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  • Making Reading Popular:Cold War Literacy and Classics Illustrated
  • Kristin L. Matthews (bio)

In 1949, The Nation self-importantly (and incorrectly) claimed, "We would be the first to acknowledge that a generation of Americans has been driven several degrees toward illiteracy by the 'comic' book. And it is appalling that 60 million comic books are sold in this country every month." This publication vocalized what many left- and right-leaning cultural critics were claiming in the immediate postwar period: that comics were not only making readers stupid but they were also making America worse. Although comics had played the role of scapegoat for cultural anxieties since the nineteenth century, Cold War America's attack on and increasingly vociferous condemnation of comics for threatening America's youth, culture, and national security is legendary.1 While one children's book author conceded that comics would be okay if they "should be used in some degree at least to impart the message of democratic idealism and achievement with which our history is rich," the majority of critics saw no possible benefits emerging from them.2

The fear about comics' perverting power took on even greater urgency in early Cold War America as writers, educators, librarians, publishers, politicians, and public intellectuals embraced the belief that "a good citizen is a good reader." In the face of great geopolitical changes abroad and demographic shifts at home, Americans in positions of political and cultural power identified reading as a means of strengthening and defending democracy. "Good reading" would enable America to attract and reassure allies, to combat and stifle Communist propaganda, and to inform and empower U.S. citizens so that they could responsibly participate in the democratic process. Only then could the citizen-reader, "as an alert member of the American democracy … stand up and be counted" and help determine "where our nation goes from here."3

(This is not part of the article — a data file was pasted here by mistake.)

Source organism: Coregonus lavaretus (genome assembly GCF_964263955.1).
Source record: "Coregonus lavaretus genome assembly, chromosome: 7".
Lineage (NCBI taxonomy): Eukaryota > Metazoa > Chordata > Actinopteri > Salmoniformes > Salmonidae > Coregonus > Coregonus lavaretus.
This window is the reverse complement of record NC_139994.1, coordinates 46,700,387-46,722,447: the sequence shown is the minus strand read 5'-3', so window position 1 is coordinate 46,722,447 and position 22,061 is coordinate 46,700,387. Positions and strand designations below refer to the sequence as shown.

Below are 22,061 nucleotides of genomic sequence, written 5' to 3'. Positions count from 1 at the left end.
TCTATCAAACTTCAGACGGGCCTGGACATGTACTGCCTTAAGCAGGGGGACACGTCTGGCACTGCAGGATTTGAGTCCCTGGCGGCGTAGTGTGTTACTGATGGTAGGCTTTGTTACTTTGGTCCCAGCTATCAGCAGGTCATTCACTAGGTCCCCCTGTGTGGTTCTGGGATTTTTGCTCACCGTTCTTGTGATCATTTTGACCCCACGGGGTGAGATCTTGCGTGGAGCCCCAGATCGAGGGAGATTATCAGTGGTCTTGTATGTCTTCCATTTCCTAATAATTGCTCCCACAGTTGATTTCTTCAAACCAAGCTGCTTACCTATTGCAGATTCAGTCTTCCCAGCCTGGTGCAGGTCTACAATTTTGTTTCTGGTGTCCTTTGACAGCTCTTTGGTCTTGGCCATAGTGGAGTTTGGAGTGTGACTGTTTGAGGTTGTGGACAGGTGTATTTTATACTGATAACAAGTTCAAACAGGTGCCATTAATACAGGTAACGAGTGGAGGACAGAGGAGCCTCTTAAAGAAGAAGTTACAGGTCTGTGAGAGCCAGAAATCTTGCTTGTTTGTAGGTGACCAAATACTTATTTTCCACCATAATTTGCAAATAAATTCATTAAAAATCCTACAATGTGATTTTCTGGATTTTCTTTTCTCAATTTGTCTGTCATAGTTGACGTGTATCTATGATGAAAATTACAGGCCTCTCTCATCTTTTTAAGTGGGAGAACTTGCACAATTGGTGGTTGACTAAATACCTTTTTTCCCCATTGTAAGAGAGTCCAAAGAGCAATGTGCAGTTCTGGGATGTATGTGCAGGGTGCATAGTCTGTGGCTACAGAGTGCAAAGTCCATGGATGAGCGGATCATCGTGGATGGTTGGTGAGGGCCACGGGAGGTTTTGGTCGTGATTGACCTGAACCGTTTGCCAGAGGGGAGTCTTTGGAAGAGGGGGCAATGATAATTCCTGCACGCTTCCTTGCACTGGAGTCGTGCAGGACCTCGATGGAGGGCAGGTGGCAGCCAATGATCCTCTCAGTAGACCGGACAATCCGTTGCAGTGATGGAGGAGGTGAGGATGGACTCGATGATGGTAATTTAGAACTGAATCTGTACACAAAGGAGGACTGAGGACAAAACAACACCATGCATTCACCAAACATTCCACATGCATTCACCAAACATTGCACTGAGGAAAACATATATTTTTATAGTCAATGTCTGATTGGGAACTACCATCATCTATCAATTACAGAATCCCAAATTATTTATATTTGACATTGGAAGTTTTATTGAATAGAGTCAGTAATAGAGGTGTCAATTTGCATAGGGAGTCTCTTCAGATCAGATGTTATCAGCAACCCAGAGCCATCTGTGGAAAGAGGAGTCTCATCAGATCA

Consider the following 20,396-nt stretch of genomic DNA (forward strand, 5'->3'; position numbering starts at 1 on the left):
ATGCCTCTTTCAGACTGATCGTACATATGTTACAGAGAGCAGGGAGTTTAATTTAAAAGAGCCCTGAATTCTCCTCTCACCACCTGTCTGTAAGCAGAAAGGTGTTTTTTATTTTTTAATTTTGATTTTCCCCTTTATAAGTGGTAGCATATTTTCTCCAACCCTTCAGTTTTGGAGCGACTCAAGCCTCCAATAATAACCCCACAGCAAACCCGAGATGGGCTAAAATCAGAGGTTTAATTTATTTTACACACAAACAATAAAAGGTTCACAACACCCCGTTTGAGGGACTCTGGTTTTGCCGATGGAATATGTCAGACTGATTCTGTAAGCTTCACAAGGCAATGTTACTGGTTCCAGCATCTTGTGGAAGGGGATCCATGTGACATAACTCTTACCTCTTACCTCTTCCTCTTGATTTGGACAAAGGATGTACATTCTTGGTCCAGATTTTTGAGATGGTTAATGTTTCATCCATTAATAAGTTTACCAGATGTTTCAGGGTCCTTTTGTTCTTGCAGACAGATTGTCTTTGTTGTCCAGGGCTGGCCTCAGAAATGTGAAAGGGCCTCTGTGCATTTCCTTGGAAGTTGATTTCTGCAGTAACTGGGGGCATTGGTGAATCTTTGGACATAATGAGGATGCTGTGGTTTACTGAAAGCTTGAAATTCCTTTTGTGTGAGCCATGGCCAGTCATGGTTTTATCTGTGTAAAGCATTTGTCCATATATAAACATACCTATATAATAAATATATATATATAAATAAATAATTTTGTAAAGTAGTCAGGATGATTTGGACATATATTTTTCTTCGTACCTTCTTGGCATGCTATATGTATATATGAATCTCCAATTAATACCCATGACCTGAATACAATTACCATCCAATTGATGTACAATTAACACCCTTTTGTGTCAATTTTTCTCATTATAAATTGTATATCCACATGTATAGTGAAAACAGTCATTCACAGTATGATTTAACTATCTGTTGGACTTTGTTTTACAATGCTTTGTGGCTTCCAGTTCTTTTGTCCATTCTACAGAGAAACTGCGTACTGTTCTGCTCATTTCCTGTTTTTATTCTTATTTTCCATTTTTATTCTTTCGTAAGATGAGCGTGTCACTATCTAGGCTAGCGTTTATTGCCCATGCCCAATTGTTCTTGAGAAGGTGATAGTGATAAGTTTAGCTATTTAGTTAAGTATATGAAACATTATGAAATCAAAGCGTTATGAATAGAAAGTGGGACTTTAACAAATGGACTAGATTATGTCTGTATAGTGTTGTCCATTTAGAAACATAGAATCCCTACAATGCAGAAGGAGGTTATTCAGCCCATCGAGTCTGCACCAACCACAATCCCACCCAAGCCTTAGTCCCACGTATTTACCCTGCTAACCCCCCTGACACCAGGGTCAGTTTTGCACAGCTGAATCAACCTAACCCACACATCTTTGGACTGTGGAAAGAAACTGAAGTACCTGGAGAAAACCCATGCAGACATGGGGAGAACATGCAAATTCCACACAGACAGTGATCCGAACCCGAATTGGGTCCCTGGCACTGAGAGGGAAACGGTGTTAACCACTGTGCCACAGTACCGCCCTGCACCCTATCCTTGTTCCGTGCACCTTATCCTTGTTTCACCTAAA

Thus, to many, comic books posed a dual threat to postwar American democracy because they stunted literacy and ruined America's youth for [End Page 320] civic participation. Furthermore, they were everywhere. In 1943, between ten and twelve million comics were sold per month, $100 million was spent on comics per month, and 112 different comics were for sale, attracting youth and adult readers alike. Publisher's Weekly reported that by 1946, over 540 million comics were published yearly, noting that there would have been more if the U.S. wasn't still recovering from wartime paper shortages.4 Writer Sterling North encapsulated the general tenor of comics' critics when he directly linked "comic book trash" to "political subversion." Norbert Muhlen's 1949 Commentary article similarly warned that comics operate "in contrast to the official pattern of the American Dream, and its world of peace and progress in which people get along with each other," and as a result, are "educat[ing] a whole generation for an authoritarian rather than a democratic society." Even "educational" comics like Classics Illustrated were accused of ruining America's young citizen-readers, with the Saturday Review of Literature's John Mason Brown claiming canonical writers would "blush Kremlin-red" if they could see their comic adaptations, not-so-subtly linking these texts with political subversion. In response to such fears, the U.S. Senate held hearings on comics, state and local legislatures attempted to pass anti-comics laws, and average citizens led efforts to ban comics, burn comics, and convince readers to pledge instead "to read good books, think good thoughts, do great work, [and] love God and their neighbor."5

This article contends that Classics Illustrated, rarely discussed and generally dismissed as a "good for you" comic, both reflected and complicated postwar America's nationalist concerns about reading and citizenship. CI adapted "classic literature" into comic-book form in a purportedly "sincere effort to inspire in the younger generation a yearning for better reading." It claimed to be working in concert with postwar America's reading objectives as it strove to create good citizen-readers and, by extension, a better nation. CI was also complicit in the middlebrow project to bring culture to the masses. It sold "faithful adaptations" of "classic literature," therein blurring the lines between high and low culture...


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pp. 320-341
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